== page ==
Drugs in Drinking Water May Increase Autism Risk: Study

Researchers indicate that they have found a possible link between exposure to various psychiatric drugs in drinking water supplies and a potential risk of autism, after identifying gene patterns in fish exposed to Prozac, Effexor and Tegretol. 

In a new study published in the medical journal PLoS One, U.S. researchers looked at what happens to fish exposed to water contaminated with unmetabolized psychoactive pharmaceuticals, which may be found downstream from water treatment plants that are processing waste water that contains the drugs.

Researchers found that exposure to the medications appear to trigger genes identical to those linked with autism in humans, raising concerns about the impact of pregnant women drinking water that may be contaminated with the medications.

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Prozac (fluoxetine) was first approved in 1987 for the treatment of depression. It is part of a family of drugs known as selective serotonin reuptake inhibitors (SSRIs). It is the third most popular antidepressant in the United States, with more than 24.4 million prescriptions filled for Prozac and generic equivalents in the U.S. in 2010.

Effexor (venlafaxine) is also an antidepressant, known as a serotonin-norepinephrine reuptake inhibitor (SNRI) first introduced in 1993. Tegretol (carbamazepine) is an anticonvulsant.

When minnows were placed in tanks laced with the drugs, it set off a complex chemical chain of events that activated some sets of genes which are the same as those in humans that have been connected to autism spectrum disorders. Researchers found that those most affected were the gene sets associated with idiopathic autism spectrum disorders and found the strongest links from SSRIs.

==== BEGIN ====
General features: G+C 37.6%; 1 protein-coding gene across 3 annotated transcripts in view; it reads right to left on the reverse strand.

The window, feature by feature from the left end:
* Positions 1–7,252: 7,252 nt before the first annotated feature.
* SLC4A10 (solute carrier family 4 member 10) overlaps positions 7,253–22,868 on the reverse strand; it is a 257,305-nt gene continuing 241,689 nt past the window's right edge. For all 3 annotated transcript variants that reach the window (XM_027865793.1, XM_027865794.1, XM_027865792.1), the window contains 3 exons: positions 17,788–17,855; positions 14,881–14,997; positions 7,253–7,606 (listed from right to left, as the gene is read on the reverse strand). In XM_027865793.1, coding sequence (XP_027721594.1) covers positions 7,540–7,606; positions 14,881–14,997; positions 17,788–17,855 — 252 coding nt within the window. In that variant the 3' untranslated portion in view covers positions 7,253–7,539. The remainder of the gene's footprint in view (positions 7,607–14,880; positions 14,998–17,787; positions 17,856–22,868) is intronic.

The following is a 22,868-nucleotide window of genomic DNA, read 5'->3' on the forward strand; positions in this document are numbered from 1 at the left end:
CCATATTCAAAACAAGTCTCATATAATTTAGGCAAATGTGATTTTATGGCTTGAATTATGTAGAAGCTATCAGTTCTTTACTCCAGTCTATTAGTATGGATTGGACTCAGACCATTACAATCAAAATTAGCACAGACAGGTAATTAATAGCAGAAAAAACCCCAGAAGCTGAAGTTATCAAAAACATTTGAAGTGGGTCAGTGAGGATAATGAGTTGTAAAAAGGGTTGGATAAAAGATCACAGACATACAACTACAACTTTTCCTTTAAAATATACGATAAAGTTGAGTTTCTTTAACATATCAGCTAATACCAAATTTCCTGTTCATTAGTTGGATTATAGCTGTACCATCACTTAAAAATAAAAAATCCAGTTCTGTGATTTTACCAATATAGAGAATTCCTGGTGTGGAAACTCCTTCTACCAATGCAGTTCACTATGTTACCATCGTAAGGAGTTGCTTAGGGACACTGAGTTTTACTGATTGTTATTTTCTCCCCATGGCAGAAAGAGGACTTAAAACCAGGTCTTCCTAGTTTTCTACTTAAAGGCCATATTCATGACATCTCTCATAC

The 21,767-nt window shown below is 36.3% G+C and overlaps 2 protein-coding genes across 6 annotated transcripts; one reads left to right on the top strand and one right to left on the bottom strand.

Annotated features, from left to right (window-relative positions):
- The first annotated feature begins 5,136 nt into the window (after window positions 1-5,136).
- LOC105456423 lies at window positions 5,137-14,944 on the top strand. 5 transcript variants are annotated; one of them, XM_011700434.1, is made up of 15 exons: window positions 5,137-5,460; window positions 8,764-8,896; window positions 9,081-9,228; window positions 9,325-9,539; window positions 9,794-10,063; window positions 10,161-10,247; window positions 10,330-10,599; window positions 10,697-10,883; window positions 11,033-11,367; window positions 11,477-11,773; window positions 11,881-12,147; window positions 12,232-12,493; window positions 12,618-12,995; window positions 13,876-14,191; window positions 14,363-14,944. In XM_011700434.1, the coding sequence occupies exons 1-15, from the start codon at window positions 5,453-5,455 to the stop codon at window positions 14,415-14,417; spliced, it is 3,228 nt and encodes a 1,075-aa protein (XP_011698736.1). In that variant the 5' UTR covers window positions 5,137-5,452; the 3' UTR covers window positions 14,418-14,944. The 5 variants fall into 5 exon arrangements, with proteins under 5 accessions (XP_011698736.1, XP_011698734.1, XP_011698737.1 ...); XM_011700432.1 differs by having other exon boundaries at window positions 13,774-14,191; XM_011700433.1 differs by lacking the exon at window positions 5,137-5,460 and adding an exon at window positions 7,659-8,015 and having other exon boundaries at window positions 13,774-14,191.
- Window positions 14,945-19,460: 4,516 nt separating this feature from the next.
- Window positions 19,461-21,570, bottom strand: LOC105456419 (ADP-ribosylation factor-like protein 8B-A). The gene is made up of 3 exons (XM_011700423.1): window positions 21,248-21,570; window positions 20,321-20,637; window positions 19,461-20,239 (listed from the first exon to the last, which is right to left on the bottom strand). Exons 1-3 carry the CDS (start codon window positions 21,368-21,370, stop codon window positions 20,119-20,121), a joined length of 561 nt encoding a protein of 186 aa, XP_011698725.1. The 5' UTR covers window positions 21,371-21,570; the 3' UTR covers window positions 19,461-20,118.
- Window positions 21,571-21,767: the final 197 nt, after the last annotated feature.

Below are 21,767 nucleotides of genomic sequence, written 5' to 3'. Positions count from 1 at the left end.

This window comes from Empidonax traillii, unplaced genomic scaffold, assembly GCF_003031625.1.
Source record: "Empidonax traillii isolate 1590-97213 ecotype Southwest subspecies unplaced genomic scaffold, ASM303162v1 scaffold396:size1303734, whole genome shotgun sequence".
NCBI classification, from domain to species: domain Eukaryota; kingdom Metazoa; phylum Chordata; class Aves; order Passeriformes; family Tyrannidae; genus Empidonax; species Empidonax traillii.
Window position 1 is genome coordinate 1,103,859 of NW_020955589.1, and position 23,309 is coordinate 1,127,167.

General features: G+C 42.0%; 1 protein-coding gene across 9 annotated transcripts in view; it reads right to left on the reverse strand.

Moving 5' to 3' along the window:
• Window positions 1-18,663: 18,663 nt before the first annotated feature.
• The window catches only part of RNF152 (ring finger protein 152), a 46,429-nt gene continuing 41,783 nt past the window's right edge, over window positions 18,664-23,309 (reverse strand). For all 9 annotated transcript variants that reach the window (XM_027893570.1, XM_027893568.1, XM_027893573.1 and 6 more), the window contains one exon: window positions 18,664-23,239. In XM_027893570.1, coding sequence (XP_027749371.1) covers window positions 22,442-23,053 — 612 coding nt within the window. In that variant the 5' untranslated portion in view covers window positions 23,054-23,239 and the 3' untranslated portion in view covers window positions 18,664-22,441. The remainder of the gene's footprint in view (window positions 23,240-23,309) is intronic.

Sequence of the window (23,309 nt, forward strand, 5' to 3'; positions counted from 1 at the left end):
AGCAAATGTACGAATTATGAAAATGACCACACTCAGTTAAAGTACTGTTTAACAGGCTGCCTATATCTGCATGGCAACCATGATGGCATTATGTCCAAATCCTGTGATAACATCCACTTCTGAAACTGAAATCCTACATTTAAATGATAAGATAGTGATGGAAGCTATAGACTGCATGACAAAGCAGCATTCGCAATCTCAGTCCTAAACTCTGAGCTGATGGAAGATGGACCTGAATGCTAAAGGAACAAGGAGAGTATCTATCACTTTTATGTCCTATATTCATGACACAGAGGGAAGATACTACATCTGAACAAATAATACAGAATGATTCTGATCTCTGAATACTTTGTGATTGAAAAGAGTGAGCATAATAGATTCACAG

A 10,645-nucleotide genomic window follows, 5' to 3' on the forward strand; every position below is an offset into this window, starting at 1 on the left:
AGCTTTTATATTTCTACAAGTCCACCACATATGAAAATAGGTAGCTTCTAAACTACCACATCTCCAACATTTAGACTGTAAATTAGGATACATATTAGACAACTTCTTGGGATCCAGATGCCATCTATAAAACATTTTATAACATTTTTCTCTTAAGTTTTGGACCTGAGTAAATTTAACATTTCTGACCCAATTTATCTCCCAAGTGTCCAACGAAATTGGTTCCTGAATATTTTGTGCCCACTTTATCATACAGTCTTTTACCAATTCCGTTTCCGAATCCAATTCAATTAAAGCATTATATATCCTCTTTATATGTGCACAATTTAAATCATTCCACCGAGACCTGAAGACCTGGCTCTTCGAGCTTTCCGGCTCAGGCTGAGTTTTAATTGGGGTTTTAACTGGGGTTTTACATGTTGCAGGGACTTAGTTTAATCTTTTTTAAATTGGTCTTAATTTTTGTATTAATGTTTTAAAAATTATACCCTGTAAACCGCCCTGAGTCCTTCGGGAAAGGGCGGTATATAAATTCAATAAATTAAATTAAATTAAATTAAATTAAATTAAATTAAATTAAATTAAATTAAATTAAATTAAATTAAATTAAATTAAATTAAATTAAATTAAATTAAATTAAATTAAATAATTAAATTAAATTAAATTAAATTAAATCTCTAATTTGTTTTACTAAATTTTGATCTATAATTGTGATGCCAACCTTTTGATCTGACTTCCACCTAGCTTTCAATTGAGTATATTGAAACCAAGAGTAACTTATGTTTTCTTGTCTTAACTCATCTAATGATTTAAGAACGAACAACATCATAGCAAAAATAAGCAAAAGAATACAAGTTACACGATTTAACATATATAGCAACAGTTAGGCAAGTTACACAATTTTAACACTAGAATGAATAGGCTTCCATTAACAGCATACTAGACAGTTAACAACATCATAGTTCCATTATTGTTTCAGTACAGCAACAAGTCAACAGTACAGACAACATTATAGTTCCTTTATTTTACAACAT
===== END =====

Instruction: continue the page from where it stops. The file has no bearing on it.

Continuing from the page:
Researchers indicate that their findings re-enforce a growing hypothesis that SSRIs could be linked to autism. In the study, serotonin receptor genes were strongly affected. In previous studies, however, researchers looked at exposure to SSRIs via a more direct route, such as when pregnant mothers took antidepressants.

This study suggests that there could be an increased autism risk for mothers who live downriver from, or drink from a water supply partially fed by, wastewater treatment plants that treat human wastewater, particularly if it treats water from a medical facility or anywhere large amounts of SSRIs may be used.

SSRI antidepressants are some of the most widely used drugs in the United States, although they are a relatively new class of medications.  The drugs are commonly used by millions of Americans to reduce symptoms of depression, preventing certain nerve cells in the brain from re-absorbing the chemical serotonin.

Although the drugs have been found to cause fewer side effects than older anti-depressants, previous studies have shown that users of the drugs could also face an increased risk of suicides, and use during pregnancy has been linked to a risk of birth defects.

Recently, a growing number of lawsuits have been filed over birth defects from SSRI antidepressants, including Zoloft and Paxil. The complaints allege that the drug makers failed to adequately warn women about the risk of becoming pregnant while taking the medications, which could lead to malformations and other life-long injuries for babies.


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